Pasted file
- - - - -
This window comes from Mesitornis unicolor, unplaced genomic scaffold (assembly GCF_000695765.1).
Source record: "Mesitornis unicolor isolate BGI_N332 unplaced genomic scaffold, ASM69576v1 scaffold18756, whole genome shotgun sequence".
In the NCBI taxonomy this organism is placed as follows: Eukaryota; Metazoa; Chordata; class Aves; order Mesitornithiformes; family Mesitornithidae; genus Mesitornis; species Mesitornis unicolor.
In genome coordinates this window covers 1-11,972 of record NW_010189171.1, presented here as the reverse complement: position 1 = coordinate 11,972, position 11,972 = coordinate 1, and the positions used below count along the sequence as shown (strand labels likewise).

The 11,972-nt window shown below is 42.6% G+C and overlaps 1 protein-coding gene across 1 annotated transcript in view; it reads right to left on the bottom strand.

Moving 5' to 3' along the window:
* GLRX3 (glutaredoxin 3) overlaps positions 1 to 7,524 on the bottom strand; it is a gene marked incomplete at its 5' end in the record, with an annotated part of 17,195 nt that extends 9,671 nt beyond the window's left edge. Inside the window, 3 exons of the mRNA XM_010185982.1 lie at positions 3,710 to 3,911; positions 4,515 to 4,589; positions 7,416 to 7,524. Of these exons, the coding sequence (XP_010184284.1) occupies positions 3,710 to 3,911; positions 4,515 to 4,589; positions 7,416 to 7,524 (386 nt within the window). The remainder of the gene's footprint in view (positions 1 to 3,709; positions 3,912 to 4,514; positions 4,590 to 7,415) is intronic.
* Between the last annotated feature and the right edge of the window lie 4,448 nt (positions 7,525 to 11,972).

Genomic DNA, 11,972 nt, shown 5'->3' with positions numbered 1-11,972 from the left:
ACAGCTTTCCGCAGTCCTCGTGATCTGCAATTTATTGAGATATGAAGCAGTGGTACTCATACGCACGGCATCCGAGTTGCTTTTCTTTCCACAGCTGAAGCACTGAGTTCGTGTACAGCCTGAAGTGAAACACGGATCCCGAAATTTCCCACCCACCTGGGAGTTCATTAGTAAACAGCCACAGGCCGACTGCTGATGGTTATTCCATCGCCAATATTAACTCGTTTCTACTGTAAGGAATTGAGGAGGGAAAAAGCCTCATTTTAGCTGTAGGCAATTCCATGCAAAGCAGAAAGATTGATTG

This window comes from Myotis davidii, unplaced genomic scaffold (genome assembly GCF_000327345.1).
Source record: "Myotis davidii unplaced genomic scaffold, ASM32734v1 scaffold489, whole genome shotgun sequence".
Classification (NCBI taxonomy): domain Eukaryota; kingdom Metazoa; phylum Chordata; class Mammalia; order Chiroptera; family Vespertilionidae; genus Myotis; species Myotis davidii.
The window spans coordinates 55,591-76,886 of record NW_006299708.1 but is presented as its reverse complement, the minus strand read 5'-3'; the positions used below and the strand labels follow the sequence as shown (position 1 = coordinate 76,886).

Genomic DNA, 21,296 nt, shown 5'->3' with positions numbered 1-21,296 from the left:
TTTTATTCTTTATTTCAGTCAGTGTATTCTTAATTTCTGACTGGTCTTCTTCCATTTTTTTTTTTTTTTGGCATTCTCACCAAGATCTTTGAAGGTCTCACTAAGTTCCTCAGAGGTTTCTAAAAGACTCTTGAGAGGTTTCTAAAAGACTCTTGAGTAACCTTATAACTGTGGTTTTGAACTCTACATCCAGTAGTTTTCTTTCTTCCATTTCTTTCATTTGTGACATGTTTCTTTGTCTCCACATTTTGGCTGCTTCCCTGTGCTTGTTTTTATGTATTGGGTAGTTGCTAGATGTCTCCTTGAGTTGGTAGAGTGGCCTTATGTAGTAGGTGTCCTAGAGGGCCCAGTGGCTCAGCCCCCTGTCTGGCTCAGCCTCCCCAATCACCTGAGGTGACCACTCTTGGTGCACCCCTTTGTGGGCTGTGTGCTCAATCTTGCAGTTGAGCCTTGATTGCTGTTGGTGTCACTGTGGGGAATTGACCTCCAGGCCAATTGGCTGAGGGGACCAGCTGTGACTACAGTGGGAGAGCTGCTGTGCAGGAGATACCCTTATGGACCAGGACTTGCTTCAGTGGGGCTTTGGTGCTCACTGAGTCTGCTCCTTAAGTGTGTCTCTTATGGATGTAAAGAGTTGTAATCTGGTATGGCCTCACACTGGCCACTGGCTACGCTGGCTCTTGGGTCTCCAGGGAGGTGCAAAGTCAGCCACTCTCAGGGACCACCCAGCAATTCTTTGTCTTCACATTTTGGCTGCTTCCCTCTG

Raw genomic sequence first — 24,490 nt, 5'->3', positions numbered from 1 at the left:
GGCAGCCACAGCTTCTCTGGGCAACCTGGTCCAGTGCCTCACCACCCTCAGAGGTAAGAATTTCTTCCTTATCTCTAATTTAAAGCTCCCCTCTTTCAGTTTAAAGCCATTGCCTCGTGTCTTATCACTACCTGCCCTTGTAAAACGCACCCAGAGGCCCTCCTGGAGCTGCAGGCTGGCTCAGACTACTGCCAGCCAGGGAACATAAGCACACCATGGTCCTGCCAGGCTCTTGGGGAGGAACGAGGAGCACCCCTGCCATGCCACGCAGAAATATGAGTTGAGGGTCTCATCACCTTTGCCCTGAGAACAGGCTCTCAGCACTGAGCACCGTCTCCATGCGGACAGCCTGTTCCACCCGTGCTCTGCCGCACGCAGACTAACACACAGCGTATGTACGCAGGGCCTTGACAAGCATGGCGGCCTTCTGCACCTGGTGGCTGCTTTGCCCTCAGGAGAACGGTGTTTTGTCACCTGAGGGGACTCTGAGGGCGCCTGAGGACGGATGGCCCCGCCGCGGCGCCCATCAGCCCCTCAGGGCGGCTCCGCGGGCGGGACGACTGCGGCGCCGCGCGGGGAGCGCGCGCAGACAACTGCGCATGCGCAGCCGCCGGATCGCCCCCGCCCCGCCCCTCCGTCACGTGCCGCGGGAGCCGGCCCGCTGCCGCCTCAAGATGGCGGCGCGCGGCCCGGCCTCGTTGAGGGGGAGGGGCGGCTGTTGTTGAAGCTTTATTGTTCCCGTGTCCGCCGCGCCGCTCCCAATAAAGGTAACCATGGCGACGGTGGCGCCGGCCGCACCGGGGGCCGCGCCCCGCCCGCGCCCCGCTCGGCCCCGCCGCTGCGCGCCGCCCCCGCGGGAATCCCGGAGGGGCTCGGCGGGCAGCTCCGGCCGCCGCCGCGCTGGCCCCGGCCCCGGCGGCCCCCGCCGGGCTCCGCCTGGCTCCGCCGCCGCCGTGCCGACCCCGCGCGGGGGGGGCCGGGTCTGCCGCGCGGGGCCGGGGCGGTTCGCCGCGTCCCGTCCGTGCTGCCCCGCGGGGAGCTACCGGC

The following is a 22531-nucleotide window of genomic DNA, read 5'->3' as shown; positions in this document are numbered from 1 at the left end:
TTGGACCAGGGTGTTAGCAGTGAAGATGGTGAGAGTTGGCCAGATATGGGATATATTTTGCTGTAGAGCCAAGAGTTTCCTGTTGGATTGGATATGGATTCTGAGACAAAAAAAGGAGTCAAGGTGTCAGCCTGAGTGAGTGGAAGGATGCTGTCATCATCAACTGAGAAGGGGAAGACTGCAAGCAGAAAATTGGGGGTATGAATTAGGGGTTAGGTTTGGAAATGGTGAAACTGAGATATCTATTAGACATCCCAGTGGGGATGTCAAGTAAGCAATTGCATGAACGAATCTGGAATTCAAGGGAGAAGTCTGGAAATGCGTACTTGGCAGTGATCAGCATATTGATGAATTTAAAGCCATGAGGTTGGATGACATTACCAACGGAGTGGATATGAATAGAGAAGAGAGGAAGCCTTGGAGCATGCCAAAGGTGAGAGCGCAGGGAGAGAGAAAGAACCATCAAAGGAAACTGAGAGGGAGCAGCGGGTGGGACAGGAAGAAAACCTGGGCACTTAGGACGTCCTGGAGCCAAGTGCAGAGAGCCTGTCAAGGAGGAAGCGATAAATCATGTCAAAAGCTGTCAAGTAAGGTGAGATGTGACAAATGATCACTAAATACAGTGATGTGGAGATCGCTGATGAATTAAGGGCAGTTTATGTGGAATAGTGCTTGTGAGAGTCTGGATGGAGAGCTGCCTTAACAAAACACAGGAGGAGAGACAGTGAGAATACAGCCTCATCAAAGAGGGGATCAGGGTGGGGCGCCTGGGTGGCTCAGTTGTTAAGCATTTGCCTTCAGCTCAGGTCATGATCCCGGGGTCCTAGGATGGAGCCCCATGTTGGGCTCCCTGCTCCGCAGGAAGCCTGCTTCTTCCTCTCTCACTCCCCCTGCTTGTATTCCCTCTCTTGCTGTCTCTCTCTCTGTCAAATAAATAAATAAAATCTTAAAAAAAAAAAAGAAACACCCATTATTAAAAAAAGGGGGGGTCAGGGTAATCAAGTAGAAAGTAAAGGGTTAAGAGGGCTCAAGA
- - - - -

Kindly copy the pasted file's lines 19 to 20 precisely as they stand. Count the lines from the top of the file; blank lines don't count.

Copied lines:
The following is a 22531-nucleotide window of genomic DNA, read 5'->3' as shown; positions in this document are numbered from 1 at the left end:
TTGGACCAGGGTGTTAGCAGTGAAGATGGTGAGAGTTGGCCAGATATGGGATATATTTTGCTGTAGAGCCAAGAGTTTCCTGTTGGATTGGATATGGATTCTGAGACAAAAAAAGGAGTCAAGGTGTCAGCCTGAGTGAGTGGAAGGATGCTGTCATCATCAACTGAGAAGGGGAAGACTGCAAGCAGAAAATTGGGGGTATGAATTAGGGGTTAGGTTTGGAAATGGTGAAACTGAGATATCTATTAGACATCCCAGTGGGGATGTCAAGTAAGCAATTGCATGAACGAATCTGGAATTCAAGGGAGAAGTCTGGAAATGCGTACTTGGCAGTGATCAGCATATTGATGAATTTAAAGCCATGAGGTTGGATGACATTACCAACGGAGTGGATATGAATAGAGAAGAGAGGAAGCCTTGGAGCATGCCAAAGGTGAGAGCGCAGGGAGAGAGAAAGAACCATCAAAGGAAACTGAGAGGGAGCAGCGGGTGGGACAGGAAGAAAACCTGGGCACTTAGGACGTCCTGGAGCCAAGTGCAGAGAGCCTGTCAAGGAGGAAGCGATAAATCATGTCAAAAGCTGTCAAGTAAGGTGAGATGTGACAAATGATCACTAAATACAGTGATGTGGAGATCGCTGATGAATTAAGGGCAGTTTATGTGGAATAGTGCTTGTGAGAGTCTGGATGGAGAGCTGCCTTAACAAAACACAGGAGGAGAGACAGTGAGAATACAGCCTCATCAAAGAGGGGATCAGGGTGGGGCGCCTGGGTGGCTCAGTTGTTAAGCATTTGCCTTCAGCTCAGGTCATGATCCCGGGGTCCTAGGATGGAGCCCCATGTTGGGCTCCCTGCTCCGCAGGAAGCCTGCTTCTTCCTCTCTCACTCCCCCTGCTTGTATTCCCTCTCTTGCTGTCTCTCTCTCTGTCAAATAAATAAATAAAATCTTAAAAAAAAAAAAGAAACACCCATTATTAAAAAAAGGGGGGGTCAGGGTAATCAAGTAGAAAGTAAAGGGTTAAGAGGGCTCAAGA